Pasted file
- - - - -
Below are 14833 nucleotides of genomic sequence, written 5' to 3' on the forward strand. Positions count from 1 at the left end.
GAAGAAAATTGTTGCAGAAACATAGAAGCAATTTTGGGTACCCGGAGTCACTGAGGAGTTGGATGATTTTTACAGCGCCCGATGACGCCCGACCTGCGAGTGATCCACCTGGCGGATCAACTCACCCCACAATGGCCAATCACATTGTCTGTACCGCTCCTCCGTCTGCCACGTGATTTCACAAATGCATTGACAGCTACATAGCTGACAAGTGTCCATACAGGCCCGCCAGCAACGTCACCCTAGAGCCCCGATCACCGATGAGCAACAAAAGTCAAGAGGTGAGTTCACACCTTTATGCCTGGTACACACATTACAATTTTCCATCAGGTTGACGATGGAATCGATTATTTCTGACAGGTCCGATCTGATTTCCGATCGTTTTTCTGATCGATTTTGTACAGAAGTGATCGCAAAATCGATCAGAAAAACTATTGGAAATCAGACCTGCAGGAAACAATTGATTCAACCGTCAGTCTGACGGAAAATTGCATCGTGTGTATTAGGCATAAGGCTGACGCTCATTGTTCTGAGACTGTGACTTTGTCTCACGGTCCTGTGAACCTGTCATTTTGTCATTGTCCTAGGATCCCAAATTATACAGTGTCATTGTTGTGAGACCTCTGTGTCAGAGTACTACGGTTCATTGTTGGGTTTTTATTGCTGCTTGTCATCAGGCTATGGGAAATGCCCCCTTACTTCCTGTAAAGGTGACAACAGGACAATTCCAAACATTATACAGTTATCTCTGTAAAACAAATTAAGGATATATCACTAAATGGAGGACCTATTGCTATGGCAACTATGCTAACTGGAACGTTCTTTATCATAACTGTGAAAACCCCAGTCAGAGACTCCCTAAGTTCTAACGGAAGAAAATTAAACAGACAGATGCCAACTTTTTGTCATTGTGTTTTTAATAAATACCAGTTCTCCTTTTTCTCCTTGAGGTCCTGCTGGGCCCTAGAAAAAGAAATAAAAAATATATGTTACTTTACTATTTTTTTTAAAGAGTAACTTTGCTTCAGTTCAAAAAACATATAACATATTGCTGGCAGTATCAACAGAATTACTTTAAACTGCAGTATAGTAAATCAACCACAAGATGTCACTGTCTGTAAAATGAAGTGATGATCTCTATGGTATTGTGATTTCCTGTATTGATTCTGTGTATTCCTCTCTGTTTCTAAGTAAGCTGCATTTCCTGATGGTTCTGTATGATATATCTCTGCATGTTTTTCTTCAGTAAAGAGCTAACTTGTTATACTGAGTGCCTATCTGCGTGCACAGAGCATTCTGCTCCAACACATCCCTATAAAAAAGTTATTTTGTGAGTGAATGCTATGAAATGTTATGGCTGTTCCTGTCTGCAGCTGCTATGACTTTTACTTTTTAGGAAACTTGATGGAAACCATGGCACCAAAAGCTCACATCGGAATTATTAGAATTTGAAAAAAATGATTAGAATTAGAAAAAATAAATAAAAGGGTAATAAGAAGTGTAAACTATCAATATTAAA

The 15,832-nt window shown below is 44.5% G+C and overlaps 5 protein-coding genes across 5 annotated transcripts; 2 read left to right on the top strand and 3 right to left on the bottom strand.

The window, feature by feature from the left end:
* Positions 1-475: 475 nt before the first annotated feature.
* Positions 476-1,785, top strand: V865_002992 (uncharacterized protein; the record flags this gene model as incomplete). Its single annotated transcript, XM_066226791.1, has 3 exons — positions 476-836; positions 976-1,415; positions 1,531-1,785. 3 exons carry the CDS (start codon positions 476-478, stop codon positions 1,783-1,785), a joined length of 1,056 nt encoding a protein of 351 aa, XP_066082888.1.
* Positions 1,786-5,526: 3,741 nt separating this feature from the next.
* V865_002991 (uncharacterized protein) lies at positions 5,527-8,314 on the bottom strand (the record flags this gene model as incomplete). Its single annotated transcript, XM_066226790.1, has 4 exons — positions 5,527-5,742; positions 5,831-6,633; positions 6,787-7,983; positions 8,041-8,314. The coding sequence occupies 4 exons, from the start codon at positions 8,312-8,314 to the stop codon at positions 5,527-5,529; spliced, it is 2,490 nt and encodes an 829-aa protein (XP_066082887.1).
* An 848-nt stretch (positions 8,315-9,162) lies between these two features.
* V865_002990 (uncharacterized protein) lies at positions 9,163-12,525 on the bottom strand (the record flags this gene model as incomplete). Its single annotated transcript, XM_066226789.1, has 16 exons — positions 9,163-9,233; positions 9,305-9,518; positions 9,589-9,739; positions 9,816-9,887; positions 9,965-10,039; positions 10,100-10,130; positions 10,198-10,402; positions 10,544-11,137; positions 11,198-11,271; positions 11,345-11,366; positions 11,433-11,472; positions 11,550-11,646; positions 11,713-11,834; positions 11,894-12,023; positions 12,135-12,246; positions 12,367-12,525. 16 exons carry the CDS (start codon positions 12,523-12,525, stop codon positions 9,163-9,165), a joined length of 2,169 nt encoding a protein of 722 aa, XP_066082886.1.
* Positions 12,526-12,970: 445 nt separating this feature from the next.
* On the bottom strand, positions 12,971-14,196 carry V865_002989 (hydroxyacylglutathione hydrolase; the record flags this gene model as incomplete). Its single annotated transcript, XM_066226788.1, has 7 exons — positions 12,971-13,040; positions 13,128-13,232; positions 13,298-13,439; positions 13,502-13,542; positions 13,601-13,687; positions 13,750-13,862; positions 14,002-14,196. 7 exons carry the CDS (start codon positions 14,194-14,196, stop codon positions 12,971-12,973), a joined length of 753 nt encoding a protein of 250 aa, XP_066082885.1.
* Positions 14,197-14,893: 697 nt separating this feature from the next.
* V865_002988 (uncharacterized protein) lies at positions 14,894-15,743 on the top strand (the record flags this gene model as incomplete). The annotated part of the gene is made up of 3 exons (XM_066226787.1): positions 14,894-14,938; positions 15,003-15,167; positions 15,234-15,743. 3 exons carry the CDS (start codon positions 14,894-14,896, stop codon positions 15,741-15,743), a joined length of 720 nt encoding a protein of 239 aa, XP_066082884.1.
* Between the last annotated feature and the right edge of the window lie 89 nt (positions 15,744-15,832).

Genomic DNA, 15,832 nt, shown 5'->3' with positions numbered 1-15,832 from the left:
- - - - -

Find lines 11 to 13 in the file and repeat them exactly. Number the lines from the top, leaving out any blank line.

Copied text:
* Positions 12,526-12,970: 445 nt separating this feature from the next.
* On the bottom strand, positions 12,971-14,196 carry V865_002989 (hydroxyacylglutathione hydrolase; the record flags this gene model as incomplete). Its single annotated transcript, XM_066226788.1, has 7 exons — positions 12,971-13,040; positions 13,128-13,232; positions 13,298-13,439; positions 13,502-13,542; positions 13,601-13,687; positions 13,750-13,862; positions 14,002-14,196. 7 exons carry the CDS (start codon positions 14,194-14,196, stop codon positions 12,971-12,973), a joined length of 753 nt encoding a protein of 250 aa, XP_066082885.1.
* Positions 14,197-14,893: 697 nt separating this feature from the next.